Hank is a bit of an old school kind of a guy. He has a strong liking for classic rock, especially Warren Zevon; Every time he finishes a book, he indulges himself in "Whiskey, weed and Warren Zevon". He also often complains to Becca about whatever he thinks is wrong with younger generation, modern TV, movies or music. He also has a beef with abbreviations like LOL and managed to anger the woman he was seeing back then, Meredith, for ridiculing people who type like that on public radio.
He's also quite harsh when it comes to criticizing others in general: One of his students in season 3 tried to kill himself after Hank gave him notes on his writing.
Despite all of his flaws, Hank is a loving father and loyal to the fault. While he can easily shrug off most of the things other people, even Charlie, might say to him, he is utterly defenseless against his daughter's critique and is often emotionally crushed by her harsh words. On many levels Becca is actually the only person with the ability to really get to Hank. Not even Karen has an effect of such magnitude on him. Lew Ashby once reminded him of this by saying "At the end of the day, it's all about her.".
As the show progressed, Hank's worst features mellowed down by a wide margin. Especially his relationship with sex seemed to have gotten a lot healthier. He never quite got rid of his charm over women, though.
- Becca Moody - Hank's intelligent daughter. She has an influence so deep on Hank that it's unrivaled even by Karen. Hank loves and cares deeply for Becca and often calls her the most beautiful thing in the world.
- Al Moody - Hank's estranged father. Hank is bitter toward his father for apparently being a very old-fashioned parent that would physically discipline him for misbehaving. When Hank heard the news of his passing from his sister in season 1, he would realize the conflict in his feelings for Al and end up on a drug-fueled night of trying to numb the pain.
- Charlie Runkle - Hank's agent and best friend. Charlie often works as Hank's conscience, but ironically enough is nowhere near without flaws himself. The two have a very unique symbiotic relationship which has been tested by numerous times the two have gotten themselves in trouble, legal or otherwise.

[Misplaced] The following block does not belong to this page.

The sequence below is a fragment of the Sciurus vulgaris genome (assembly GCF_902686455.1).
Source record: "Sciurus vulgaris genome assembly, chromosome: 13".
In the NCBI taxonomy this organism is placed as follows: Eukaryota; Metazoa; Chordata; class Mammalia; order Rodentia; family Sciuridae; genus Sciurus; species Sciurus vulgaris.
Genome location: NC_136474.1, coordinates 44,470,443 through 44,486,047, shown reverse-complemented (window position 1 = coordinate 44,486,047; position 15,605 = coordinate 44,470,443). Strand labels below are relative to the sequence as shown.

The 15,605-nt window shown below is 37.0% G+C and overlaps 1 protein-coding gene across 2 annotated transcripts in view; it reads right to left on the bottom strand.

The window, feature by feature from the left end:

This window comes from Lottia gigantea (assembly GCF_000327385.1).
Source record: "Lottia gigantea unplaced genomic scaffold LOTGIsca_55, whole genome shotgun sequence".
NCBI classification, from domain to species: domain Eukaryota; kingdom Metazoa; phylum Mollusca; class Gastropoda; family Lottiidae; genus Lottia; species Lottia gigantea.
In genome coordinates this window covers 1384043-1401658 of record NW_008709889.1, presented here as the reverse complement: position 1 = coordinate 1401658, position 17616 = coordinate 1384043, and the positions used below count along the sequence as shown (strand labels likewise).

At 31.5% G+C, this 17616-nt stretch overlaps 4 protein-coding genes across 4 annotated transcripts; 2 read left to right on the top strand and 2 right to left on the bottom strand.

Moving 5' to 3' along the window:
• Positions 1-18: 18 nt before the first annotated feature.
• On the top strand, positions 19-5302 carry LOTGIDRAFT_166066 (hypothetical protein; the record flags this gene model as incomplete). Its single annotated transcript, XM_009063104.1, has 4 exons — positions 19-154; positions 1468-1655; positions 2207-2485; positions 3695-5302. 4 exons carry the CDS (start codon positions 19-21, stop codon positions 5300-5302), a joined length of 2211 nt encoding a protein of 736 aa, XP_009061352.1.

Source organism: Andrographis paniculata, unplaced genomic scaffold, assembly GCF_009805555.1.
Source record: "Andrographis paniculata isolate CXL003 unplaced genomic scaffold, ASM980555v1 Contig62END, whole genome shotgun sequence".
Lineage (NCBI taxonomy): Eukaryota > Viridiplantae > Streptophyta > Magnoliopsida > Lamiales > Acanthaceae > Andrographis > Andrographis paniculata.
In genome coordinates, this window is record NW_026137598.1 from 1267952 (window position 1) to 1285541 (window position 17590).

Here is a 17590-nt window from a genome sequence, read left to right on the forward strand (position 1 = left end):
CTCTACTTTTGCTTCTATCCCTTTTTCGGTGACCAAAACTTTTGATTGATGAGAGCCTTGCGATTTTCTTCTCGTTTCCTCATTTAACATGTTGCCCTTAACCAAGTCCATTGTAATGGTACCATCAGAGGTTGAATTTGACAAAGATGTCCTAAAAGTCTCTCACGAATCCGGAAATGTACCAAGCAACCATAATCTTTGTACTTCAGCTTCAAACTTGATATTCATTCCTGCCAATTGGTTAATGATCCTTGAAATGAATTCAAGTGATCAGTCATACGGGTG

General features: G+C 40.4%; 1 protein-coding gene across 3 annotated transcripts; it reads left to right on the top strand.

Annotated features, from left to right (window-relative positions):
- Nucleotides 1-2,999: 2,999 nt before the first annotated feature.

- Marcy Runkle
- Lew Ashby - A record producer from Laurel Canyon. Lew is pretty much the only one that can even remotely rival Charlie's status as Hank's best friend. Hank might find him more relatable than Charlie when it comes to the life he leads, but even Hank has trouble with understanding Lew's insane antics at times. Lew died in Hank's arms at the end of season 2.
- Richard Bates - A writer and one of Hank's influences. Hank would later find out that he shared a night with Karen before they even met which doesn't sit well with him. He would later marry her in season 5 which would drive their rivalry even further. Oddly enough the two still get along very well for loving the same woman and appear to share a love/hate relationship with each other.
- Stu Beggs - The well-hung, filthy rich Hollywood movie producer. After marrying Marcy right from under Charlie's nose, Stu ended up often working with Hank and him. He would openly disrespect Charlie whenever he could, but his attitude toward Hank was much more pleasant and the two apparently considered each other friends.
- Beatrice Trixie
- Janie Jones
- Eddie Nero
- Samurai Apocalypse
- Atticus Fetch
- Marilyn Manson
- Rick Rath
- Karen Van Der Beek - Hank's "baby mama" and the love of his life. Hank is trying the best he can to fix his issues with Karen, but she usually fails to understand his good intentions... Mostly because of the disastrous consequences. The two still share a passionate on-again/off-again relationship.
- Michelle "The Surfer Girl"
- Felicia Koons
- Sasha Bingham